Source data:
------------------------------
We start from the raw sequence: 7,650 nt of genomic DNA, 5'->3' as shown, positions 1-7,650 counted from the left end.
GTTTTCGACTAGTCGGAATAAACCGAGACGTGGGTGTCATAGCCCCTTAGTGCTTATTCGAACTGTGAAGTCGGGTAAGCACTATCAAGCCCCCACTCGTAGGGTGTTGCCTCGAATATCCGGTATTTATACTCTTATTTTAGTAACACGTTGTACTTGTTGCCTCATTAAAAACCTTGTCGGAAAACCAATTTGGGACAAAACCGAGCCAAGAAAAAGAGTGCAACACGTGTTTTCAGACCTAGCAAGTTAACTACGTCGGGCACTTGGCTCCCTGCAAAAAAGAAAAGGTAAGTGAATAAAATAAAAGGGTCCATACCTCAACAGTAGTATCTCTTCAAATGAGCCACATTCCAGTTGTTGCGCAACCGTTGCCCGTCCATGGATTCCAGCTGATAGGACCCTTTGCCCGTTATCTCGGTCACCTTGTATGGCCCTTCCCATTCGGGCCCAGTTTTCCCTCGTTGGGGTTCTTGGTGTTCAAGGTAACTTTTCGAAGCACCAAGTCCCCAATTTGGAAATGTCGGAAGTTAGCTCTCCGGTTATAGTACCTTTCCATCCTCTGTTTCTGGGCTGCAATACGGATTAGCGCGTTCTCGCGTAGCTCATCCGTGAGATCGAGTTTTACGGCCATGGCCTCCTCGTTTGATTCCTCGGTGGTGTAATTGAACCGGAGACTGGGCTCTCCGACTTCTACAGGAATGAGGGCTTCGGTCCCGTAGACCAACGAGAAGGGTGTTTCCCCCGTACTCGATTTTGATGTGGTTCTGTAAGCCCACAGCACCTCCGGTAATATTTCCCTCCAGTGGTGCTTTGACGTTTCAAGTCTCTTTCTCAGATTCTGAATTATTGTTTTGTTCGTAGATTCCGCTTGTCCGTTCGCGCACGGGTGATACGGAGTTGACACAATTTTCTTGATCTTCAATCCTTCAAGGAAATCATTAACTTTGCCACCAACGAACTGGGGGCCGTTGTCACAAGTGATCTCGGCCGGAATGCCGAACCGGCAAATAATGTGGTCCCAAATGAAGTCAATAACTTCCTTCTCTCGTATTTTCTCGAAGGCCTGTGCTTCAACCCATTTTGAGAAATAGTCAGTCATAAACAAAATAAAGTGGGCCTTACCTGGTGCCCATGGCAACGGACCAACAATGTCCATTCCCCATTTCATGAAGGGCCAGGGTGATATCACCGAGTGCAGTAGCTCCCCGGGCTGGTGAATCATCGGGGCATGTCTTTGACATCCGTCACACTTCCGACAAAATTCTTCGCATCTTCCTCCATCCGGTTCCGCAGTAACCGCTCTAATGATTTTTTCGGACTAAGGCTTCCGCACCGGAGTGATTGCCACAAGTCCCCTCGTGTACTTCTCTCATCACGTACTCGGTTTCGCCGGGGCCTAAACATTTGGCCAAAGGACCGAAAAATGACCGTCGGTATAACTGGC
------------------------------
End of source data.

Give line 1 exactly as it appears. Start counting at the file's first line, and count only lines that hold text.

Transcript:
We start from the raw sequence: 7,650 nt of genomic DNA, 5'->3' as shown, positions 1-7,650 counted from the left end.